PLANO, Texas – Denny Hamlin felt his apology tweet to Chase Elliott following their contact and Elliott’s subsequent late-race spin from the lead in the Round of 8 opener at Martinsville Speedway was absolutely necessary.
“I think anytime I’ve seen things like that in the past and someone has an arrogance or a sense of no compassion to the guy that you just took out, it bugged me a little bit,” Hamlin said during a break during Toyota Motorsports Day at the company’s North American corporate headquarters in Plano, just outside of Dallas.
“So I felt there was a need for me to kind of issue an apology there because it was needed. Obviously, the other side doesn’t want to hear it. It doesn’t make their day any better, but I felt like it was important for me to get what my thought process and feelings were out there.”
Hamlin said he has yet to talk to Elliott since their heated on-track chat following the race, although he has said he’s reached out. However, he understood why the Hendrick Motorsports driver wouldn’t want to talk.
Elliott was leading at Martinsville with less than three laps to go in the scheduled 500-lap race when Hamlin, who had been on the No. 24’s bumper, initiated heavy contact and sent Elliott spinning up the track. The leader at the time, Elliott would finish the race 27th.
Hamlin assumed the lead, but finished seventh after losing ground on the final restart with some contact thrown his way as well. In the race, Elliott led 123 laps and looked to be closing in on that elusive first Monster Energy NASCAR Cup Series win and a berth in the Championship 4 at Homestead-Miami Speedway. Both Elliott and Hamlin are among the drivers in the Round of 8 of the Monster Energy NASCAR Cup Series Playoffs, which continues this weekend at Texas Motor Speedway.
“Racing has had wrecks for many, many years and I don’t see entirely where this is that much different,” Hamlin said. “The stakes are high for sure and it’s high for everyone. It’s equally as high for us as it was for the 24 and it was also was for the 2 (Brad Keselowski), who got knocked out of the way. Unfortunately, it was an incident that people were upset about it.”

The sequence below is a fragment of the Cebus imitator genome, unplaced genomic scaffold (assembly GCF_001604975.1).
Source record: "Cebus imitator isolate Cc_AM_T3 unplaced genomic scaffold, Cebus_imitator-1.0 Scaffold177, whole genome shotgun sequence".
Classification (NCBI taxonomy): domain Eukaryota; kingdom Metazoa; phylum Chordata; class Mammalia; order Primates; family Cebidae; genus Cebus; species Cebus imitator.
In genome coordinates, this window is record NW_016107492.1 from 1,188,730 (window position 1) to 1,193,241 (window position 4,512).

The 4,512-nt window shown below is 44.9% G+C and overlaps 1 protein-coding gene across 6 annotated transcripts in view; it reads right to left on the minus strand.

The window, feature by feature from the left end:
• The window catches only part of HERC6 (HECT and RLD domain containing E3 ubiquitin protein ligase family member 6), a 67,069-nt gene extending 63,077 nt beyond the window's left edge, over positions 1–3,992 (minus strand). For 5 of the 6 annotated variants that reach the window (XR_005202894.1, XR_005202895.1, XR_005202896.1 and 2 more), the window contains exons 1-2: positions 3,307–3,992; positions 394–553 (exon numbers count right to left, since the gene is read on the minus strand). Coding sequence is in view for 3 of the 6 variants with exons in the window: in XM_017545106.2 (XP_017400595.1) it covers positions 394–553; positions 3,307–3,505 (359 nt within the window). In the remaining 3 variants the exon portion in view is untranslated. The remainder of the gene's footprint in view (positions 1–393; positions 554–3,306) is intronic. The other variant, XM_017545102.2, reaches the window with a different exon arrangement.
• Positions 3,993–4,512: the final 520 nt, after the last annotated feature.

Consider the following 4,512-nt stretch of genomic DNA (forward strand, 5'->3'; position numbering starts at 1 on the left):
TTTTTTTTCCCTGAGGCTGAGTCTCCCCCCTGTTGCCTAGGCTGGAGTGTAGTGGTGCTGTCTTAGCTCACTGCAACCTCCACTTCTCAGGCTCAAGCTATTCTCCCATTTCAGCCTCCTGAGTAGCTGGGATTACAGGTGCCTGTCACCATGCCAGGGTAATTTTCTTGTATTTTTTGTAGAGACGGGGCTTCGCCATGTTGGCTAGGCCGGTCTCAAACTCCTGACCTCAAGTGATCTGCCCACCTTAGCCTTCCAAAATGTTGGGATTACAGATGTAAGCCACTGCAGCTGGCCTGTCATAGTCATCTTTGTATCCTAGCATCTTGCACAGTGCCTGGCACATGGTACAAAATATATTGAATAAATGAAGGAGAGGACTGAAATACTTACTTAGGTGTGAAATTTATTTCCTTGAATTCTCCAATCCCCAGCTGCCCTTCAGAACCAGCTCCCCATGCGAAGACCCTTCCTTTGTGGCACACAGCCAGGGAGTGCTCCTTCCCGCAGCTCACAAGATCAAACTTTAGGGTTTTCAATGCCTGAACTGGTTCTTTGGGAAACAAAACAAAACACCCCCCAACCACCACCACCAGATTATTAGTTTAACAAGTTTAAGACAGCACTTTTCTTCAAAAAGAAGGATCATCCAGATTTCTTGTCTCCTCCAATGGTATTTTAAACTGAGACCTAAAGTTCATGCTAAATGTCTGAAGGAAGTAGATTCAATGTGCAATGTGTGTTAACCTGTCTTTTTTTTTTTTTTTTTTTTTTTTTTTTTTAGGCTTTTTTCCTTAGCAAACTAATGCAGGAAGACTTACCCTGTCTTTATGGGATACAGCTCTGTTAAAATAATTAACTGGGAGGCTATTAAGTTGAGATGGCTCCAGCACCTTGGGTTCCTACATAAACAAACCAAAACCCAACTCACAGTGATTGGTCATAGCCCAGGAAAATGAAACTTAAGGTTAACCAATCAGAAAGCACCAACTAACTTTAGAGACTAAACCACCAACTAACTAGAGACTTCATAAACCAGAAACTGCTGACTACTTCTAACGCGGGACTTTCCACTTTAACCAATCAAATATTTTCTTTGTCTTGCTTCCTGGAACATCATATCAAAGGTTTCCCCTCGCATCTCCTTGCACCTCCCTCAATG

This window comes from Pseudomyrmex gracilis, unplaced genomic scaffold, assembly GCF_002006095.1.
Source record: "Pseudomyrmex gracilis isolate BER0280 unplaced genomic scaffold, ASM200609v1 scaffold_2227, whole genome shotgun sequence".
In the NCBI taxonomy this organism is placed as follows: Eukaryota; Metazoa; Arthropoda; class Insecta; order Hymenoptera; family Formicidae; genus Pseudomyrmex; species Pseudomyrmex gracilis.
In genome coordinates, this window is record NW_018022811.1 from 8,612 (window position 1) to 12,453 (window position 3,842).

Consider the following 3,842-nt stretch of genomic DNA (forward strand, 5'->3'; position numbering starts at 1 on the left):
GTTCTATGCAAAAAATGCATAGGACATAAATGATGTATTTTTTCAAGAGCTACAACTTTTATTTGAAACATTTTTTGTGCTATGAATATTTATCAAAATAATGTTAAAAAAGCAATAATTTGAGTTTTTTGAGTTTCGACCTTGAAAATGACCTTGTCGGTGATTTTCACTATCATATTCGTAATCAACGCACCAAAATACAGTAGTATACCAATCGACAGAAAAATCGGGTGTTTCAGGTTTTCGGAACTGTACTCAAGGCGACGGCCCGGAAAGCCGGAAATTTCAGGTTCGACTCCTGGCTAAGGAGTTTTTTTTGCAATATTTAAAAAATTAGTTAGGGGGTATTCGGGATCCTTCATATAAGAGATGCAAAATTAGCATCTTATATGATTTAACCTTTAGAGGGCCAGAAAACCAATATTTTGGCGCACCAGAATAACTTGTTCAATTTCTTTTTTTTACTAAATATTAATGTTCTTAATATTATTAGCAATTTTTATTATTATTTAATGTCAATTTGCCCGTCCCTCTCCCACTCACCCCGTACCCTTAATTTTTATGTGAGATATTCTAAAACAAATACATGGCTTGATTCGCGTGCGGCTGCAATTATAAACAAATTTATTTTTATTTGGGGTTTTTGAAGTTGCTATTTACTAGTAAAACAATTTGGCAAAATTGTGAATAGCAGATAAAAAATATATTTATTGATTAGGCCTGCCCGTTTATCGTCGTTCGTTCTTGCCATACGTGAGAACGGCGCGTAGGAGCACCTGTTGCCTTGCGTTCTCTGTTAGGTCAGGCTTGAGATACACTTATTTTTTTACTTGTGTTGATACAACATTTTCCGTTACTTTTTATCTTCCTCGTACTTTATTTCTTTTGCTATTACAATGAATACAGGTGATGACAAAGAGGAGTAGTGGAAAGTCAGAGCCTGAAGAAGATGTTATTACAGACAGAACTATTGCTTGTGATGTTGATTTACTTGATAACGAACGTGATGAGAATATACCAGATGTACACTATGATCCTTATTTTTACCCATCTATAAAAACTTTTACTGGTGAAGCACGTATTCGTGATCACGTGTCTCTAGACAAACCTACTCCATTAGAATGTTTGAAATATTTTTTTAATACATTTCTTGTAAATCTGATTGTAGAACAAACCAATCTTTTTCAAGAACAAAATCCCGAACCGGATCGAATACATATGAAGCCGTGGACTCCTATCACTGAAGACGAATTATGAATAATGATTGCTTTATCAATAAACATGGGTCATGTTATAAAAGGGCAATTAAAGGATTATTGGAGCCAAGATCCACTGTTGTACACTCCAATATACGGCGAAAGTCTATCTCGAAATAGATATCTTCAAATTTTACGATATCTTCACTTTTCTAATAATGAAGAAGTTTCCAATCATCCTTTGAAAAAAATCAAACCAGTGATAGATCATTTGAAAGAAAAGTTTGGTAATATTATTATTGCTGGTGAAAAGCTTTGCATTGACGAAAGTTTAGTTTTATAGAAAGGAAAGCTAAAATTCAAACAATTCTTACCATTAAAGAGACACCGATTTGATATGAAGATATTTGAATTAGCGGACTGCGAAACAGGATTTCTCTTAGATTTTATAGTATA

After the race, Elliott drove Hamlin’s No. 11 Toyota up into the wall, and the two emerged from their cars on the track following the race and exchanged words.
“I think the biggest thing is I was aggressive as everyone was,” Hamlin said in explaining his perspective of the incident, even mentioning being bumped by teammate and eventual race winner Kyle Busch in the closing laps. “Anybody with the lead was knocked out of the way in those last four laps. I felt like it was ill-timed. It was poor execution on my part but obviously there was no intent there.
“Even though people are going to try and prod you into thinking that they can’t get into your mind and understand how you think. Unless you are in the moment, unless you’re there, no one will ever understand that but me. I know that there was no intent but it worked out bad for all parties involved.”
Could an incident such as the one at Martinsville lead to a change in how others race the Joe Gibbs Racing driver? Perhaps, but that doesn’t faze the 36-year-old Virginia native.
“How people race me is really no concern to me,” Hamlin said. “I’ll drive everyone the exactly same way I always drive them, Chase included. How they choose to race me is up to them. It’s everyone’s prerogative to race any way that they want to. We’ll do the best we can to run up front and not have to worry about that stuff.”
Entering Texas, Hamlin sits in seventh in the point standings, but just eight points behind Kevin Harvick for the final transfer spot into the Championship 4 with two races left in the round. Hamlin finished 25th in the spring race on the repaved 1.5-mile track.
“We honestly did not run very well here in the spring,” Hamlin said. “I’m optimistic that we’ve turned the corner on the 1.5-mile tracks. We’ve obviously been very fast on those tracks lately.”
While Hamlin has two career wins at Texas, he has not won on a 1.5-mile track this season, He does have five straight top-five finishes at intermediate-sized tracks dating back to the Coca-Cola 600 at Charlotte Motor Speedway in May.